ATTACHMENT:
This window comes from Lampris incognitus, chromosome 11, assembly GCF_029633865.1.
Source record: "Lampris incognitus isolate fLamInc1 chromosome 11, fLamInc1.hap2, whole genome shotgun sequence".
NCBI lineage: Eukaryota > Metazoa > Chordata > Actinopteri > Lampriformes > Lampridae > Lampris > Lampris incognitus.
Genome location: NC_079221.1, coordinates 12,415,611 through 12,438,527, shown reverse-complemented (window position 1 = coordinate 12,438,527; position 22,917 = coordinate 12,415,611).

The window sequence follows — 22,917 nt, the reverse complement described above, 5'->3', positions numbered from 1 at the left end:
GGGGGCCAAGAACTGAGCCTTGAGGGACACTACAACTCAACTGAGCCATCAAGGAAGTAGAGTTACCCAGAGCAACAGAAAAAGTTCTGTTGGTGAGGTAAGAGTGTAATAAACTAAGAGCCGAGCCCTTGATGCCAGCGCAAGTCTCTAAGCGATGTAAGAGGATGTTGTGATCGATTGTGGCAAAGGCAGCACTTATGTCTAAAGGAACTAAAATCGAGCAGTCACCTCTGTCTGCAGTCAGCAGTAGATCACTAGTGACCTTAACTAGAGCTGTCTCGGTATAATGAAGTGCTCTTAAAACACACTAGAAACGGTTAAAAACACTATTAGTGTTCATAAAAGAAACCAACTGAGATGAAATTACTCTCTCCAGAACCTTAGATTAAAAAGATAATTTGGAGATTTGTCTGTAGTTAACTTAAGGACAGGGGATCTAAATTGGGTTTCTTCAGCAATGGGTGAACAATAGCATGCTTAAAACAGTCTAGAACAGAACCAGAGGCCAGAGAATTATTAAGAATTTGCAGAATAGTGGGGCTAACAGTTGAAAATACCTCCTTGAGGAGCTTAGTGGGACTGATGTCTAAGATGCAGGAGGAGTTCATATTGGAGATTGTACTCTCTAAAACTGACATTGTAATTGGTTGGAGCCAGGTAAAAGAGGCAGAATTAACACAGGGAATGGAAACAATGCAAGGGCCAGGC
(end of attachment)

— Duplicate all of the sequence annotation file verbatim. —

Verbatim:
This window comes from Lampris incognitus, chromosome 11, assembly GCF_029633865.1.
Source record: "Lampris incognitus isolate fLamInc1 chromosome 11, fLamInc1.hap2, whole genome shotgun sequence".
NCBI lineage: Eukaryota > Metazoa > Chordata > Actinopteri > Lampriformes > Lampridae > Lampris > Lampris incognitus.
Genome location: NC_079221.1, coordinates 12,415,611 through 12,438,527, shown reverse-complemented (window position 1 = coordinate 12,438,527; position 22,917 = coordinate 12,415,611).

The window sequence follows — 22,917 nt, the reverse complement described above, 5'->3', positions numbered from 1 at the left end:
GGGGGCCAAGAACTGAGCCTTGAGGGACACTACAACTCAACTGAGCCATCAAGGAAGTAGAGTTACCCAGAGCAACAGAAAAAGTTCTGTTGGTGAGGTAAGAGTGTAATAAACTAAGAGCCGAGCCCTTGATGCCAGCGCAAGTCTCTAAGCGATGTAAGAGGATGTTGTGATCGATTGTGGCAAAGGCAGCACTTATGTCTAAAGGAACTAAAATCGAGCAGTCACCTCTGTCTGCAGTCAGCAGTAGATCACTAGTGACCTTAACTAGAGCTGTCTCGGTATAATGAAGTGCTCTTAAAACACACTAGAAACGGTTAAAAACACTATTAGTGTTCATAAAAGAAACCAACTGAGATGAAATTACTCTCTCCAGAACCTTAGATTAAAAAGATAATTTGGAGATTTGTCTGTAGTTAACTTAAGGACAGGGGATCTAAATTGGGTTTCTTCAGCAATGGGTGAACAATAGCATGCTTAAAACAGTCTAGAACAGAACCAGAGGCCAGAGAATTATTAAGAATTTGCAGAATAGTGGGGCTAACAGTTGAAAATACCTCCTTGAGGAGCTTAGTGGGACTGATGTCTAAGATGCAGGAGGAGTTCATATTGGAGATTGTACTCTCTAAAACTGACATTGTAATTGGTTGGAGCCAGGTAAAAGAGGCAGAATTAACACAGGGAATGGAAACAATGCAAGGGCCAGGC